In 1823 Louis Spohr’s article “Aufruf an deutsche Komponisten” appeared in Allgemeine Musikalische Zeitung. He wrote it to encourage young German composers to contribute to the genre of German opera, but he may have had other intentions as well.
Spohr was determined to promote his latest opera, Jessonda, which he mentioned as a model for his ideas of German opera—but a closer look at that work reveals that Spohr did not think along nationalist lines. In a way its dramaturgy depicts Kant’s definition of Enlightenment and aims at a united and enlightened mankind; so did the composer in his personal life.
Indeed, Spohr’s liberal and enlightened ideas are so prominent in his operas that they became increasingly neglected in the 1870s, when chauvinistic tendencies became more widespread. This development culminated in the 1940s, when the Nazis banned Jessonda from the German stage. As Spohr’s original resisted attempts to align it with the Nazi idea of German opera, the Reichsstelle für Musikbearbeitungen commissioned an amended version; the end of World War II curtailed this effort.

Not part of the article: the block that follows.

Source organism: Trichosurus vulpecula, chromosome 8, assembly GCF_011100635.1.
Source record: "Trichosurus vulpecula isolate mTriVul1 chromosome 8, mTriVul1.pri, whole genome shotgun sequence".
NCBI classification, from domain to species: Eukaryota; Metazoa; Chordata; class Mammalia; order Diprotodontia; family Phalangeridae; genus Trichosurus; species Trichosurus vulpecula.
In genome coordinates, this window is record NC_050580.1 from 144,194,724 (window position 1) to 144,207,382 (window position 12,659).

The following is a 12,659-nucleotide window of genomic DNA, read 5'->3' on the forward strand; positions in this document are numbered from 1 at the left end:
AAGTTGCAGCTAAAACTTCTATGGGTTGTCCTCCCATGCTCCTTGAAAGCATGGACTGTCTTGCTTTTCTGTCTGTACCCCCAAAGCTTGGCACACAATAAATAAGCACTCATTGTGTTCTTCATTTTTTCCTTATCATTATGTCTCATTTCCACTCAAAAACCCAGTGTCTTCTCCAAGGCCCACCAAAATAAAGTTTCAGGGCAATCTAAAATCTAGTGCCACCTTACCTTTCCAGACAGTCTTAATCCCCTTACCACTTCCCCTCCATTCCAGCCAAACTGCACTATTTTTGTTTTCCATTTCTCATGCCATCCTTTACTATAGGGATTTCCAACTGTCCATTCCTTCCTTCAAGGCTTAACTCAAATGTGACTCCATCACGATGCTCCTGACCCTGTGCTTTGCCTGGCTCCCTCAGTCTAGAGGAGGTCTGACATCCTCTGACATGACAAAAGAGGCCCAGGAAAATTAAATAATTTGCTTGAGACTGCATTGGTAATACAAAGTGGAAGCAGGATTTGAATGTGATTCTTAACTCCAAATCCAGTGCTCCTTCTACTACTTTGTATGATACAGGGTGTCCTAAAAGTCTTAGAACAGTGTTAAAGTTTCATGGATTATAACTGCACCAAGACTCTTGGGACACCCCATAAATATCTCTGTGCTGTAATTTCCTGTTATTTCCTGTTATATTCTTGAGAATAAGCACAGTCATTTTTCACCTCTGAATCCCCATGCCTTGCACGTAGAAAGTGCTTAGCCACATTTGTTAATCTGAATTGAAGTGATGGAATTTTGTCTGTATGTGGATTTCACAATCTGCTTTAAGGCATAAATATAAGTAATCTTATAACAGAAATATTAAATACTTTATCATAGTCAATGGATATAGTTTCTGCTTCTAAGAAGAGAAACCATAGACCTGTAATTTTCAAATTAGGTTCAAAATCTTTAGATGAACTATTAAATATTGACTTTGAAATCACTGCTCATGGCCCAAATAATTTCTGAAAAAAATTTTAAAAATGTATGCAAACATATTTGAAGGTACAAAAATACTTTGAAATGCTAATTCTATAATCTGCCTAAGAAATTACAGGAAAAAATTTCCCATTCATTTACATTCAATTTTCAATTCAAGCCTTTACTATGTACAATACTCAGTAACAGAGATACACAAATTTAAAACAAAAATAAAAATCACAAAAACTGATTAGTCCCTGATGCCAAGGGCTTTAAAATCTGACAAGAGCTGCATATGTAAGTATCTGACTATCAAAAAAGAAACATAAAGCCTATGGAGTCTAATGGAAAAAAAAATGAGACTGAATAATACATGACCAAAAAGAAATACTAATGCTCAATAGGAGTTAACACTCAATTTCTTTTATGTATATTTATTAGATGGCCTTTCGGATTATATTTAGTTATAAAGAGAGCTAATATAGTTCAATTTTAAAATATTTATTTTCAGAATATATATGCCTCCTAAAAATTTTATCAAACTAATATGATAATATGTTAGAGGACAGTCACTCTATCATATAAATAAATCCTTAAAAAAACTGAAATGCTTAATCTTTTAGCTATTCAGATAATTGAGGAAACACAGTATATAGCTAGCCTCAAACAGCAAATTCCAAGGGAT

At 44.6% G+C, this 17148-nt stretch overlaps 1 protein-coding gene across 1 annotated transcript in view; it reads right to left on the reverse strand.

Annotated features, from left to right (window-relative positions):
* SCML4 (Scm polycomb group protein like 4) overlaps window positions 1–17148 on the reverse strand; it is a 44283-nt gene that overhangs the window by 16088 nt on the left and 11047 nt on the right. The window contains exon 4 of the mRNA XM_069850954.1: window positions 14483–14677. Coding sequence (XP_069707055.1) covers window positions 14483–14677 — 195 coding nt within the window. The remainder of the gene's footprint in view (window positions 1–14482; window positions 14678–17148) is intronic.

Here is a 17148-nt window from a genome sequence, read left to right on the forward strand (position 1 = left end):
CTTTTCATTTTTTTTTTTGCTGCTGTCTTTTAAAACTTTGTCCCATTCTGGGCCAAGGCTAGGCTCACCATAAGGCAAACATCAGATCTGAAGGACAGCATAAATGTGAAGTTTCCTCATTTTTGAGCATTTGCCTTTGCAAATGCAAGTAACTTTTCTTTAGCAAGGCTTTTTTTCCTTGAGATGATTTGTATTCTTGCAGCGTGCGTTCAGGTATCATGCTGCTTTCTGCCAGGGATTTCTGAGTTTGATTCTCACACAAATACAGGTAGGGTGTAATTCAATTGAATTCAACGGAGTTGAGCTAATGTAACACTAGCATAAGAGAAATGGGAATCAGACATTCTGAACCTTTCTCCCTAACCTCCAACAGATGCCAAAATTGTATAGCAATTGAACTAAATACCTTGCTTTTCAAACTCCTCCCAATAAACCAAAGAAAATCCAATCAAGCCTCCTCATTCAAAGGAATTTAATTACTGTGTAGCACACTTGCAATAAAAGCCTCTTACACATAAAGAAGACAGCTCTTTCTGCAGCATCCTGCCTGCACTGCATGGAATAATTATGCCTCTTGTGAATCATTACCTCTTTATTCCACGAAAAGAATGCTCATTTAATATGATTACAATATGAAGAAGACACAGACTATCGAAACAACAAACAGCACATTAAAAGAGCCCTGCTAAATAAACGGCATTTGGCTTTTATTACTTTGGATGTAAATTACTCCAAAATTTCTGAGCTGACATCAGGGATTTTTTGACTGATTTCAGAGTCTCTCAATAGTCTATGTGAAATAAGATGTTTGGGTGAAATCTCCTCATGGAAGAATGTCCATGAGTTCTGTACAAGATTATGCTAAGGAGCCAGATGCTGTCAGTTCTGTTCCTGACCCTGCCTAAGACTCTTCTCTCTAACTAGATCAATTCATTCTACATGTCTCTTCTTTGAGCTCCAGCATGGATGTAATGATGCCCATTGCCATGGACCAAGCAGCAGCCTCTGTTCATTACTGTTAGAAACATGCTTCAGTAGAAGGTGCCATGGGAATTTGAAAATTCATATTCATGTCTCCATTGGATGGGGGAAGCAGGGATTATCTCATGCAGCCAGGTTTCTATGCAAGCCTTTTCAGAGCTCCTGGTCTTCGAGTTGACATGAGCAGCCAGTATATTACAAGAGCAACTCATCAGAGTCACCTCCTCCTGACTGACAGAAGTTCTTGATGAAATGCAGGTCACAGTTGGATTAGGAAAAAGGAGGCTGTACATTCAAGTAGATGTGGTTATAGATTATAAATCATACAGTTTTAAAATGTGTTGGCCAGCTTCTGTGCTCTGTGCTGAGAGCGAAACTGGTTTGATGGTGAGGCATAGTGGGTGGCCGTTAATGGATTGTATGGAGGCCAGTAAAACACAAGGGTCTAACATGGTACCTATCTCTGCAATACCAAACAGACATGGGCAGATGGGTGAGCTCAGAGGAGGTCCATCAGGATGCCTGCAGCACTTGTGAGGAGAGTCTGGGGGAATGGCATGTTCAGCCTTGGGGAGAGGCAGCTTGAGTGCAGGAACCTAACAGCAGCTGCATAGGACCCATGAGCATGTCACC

This according to “Zwischen nationalem Anspruch und lokalpolitischen Zwangen: Entstehungs- und Rezeptionsbedingungen der Kasseler Opern Louis Spohrs” by Wolfram Boder (Studia musicologica LII/1–4 [March 2011] pp. 311–321).
Today is Spohr’s 230th birthday! Above, the composer’s self-portrait; below, some excerpts from Jessonda.